August 12, 2008

Friend of Case Western Reserve seeds Energy Institute's STEM effort

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Mark Gelfand is not a Case Western Reserve alumnus. He doesn't even live in Cleveland. So what prompted him to make a leadership gift to create the Engineering Technology Education Fund at the Case School of Engineering?

"I want young students to have as much fun in the STEM [science, technology, engineering, and math] world as I have," explains Gelfand of Needham, Mass.-based Intex Solutions, Inc. "It is my passion to connect students to STEM experiences. I feel that many young students have little relevant exposure to this world and are therefore missing the fun, creativity, and validation it can provide."

Gelfand's connection to Case Western Reserve comes partly from family ties. His mother earned a master's degree from Western Reserve University, and his father studied there briefly. His uncle, Leonard Gelfand, attended Case Institute of Technology and graduated as an electrical engineer.

His connection also comes from his own STEM experiences growing up in the shadow of Cleveland's manufacturing economy. "By the end of high school, I had benefited enormously from working in local factories and visiting the area's many educational, technical, and industrial institutions," he notes. "In making this gift, I want to help provide this experience for the next generation of students who have a passion for math and science."

The Engineering Technology Education Fund will provide critical seed funding to establish the STEM component of the Great Lakes Institute for Energy Innovation.

"STEM initiatives are a vital part of our efforts in energy innovation," notes Norman C. Tien, dean and Nord Professor of Engineering. "If we are going to evolve long-term solutions for today's energy demands and tomorrow's applications, we need to help engage and sustain the next generation of great scientists, engineers, and thinkers. It's part of our role as a major private research university."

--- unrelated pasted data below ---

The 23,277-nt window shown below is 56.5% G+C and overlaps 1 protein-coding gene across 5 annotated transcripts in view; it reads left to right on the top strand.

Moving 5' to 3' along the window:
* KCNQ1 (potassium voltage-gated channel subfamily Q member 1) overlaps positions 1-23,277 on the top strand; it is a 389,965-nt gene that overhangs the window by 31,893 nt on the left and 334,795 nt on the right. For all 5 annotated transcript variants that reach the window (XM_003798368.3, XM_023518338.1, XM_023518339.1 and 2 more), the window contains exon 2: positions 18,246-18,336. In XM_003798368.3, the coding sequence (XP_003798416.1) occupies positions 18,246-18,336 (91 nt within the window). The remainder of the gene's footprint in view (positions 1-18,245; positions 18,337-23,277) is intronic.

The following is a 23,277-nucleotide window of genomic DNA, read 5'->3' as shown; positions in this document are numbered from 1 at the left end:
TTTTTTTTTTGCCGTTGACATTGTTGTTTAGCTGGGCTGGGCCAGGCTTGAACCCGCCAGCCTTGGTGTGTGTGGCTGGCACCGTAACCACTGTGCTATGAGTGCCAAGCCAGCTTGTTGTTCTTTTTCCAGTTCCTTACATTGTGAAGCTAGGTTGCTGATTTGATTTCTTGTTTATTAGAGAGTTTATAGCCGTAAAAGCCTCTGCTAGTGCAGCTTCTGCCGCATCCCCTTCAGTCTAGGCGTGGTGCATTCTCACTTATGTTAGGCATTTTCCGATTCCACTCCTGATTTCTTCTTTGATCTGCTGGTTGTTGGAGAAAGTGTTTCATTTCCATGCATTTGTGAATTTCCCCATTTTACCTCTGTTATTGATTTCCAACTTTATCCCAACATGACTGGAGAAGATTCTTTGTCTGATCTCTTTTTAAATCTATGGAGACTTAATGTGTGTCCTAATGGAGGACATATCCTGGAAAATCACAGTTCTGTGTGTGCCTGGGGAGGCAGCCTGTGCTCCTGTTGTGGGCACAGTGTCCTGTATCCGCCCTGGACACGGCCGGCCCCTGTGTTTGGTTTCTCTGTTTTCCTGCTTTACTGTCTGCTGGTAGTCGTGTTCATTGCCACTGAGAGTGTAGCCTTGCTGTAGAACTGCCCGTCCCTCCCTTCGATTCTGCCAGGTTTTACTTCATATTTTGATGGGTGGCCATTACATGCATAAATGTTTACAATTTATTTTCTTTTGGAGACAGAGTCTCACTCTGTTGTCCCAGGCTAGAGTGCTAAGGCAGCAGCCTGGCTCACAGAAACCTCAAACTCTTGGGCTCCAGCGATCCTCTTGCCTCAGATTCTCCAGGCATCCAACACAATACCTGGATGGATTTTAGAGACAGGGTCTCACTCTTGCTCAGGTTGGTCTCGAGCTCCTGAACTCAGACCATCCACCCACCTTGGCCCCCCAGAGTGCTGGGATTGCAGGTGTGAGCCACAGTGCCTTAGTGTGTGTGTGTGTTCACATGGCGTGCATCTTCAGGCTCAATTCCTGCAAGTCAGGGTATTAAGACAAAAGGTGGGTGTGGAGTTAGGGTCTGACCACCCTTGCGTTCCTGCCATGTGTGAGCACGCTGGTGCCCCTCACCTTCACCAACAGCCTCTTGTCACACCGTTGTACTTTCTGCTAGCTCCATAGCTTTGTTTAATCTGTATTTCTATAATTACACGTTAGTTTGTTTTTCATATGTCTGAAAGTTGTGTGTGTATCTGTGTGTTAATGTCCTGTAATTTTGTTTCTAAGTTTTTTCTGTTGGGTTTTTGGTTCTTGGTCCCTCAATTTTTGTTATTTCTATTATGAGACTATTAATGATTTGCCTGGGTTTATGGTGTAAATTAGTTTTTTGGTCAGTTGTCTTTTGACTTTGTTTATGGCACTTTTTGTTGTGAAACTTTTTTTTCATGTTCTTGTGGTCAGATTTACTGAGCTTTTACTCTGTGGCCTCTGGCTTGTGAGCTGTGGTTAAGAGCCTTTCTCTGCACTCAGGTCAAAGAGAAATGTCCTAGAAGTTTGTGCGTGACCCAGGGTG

Gelfand has also supported STEM projects in Boston, at his alma mater Carnegie Mellon University in Pittsburgh, and in Israel, which recently sent a group of at-risk Ethiopian immigrant high schoolers to compete in the International FIRST robotics contest in Atlanta.

"It was only a matter of time until I realized that there was something missing in my 'portfolio' of STEM projects," Gelfand notes. "I needed to do something for the community where I grew up."

To learn more about supporting STEM education or energy innovation at Case Western Reserve University, please contact the office of development at 216-368-4352.

For more information contact Amy Raufman, 216.368.0547.

Posted by: Amy Raufman August 12, 2008 02:26 PM | Category: Case School of Engineering , Endowment , Energy , Individuals , Priorities , Schools , Source